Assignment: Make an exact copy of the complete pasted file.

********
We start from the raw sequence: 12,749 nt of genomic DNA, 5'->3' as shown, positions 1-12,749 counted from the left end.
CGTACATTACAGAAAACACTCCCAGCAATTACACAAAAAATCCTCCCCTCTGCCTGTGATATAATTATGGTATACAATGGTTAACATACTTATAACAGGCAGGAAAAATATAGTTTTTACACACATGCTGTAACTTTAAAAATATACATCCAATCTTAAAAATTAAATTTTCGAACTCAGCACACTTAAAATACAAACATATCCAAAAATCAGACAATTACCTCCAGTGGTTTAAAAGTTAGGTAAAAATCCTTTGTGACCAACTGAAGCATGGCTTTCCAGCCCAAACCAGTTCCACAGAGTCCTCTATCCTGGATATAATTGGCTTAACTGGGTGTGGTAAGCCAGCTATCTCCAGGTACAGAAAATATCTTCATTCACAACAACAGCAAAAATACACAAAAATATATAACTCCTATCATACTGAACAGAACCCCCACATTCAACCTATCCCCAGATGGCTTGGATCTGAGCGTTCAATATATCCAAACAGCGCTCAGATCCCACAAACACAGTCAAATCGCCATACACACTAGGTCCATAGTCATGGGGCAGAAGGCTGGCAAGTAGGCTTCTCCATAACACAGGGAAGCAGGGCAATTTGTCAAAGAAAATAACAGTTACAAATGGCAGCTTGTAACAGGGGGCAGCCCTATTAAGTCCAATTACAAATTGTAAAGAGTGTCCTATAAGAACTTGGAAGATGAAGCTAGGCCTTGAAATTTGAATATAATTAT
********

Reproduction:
We start from the raw sequence: 12,749 nt of genomic DNA, 5'->3' as shown, positions 1-12,749 counted from the left end.
CGTACATTACAGAAAACACTCCCAGCAATTACACAAAAAATCCTCCCCTCTGCCTGTGATATAATTATGGTATACAATGGTTAACATACTTATAACAGGCAGGAAAAATATAGTTTTTACACACATGCTGTAACTTTAAAAATATACATCCAATCTTAAAAATTAAATTTTCGAACTCAGCACACTTAAAATACAAACATATCCAAAAATCAGACAATTACCTCCAGTGGTTTAAAAGTTAGGTAAAAATCCTTTGTGACCAACTGAAGCATGGCTTTCCAGCCCAAACCAGTTCCACAGAGTCCTCTATCCTGGATATAATTGGCTTAACTGGGTGTGGTAAGCCAGCTATCTCCAGGTACAGAAAATATCTTCATTCACAACAACAGCAAAAATACACAAAAATATATAACTCCTATCATACTGAACAGAACCCCCACATTCAACCTATCCCCAGATGGCTTGGATCTGAGCGTTCAATATATCCAAACAGCGCTCAGATCCCACAAACACAGTCAAATCGCCATACACACTAGGTCCATAGTCATGGGGCAGAAGGCTGGCAAGTAGGCTTCTCCATAACACAGGGAAGCAGGGCAATTTGTCAAAGAAAATAACAGTTACAAATGGCAGCTTGTAACAGGGGGCAGCCCTATTAAGTCCAATTACAAATTGTAAAGAGTGTCCTATAAGAACTTGGAAGATGAAGCTAGGCCTTGAAATTTGAATATAATTAT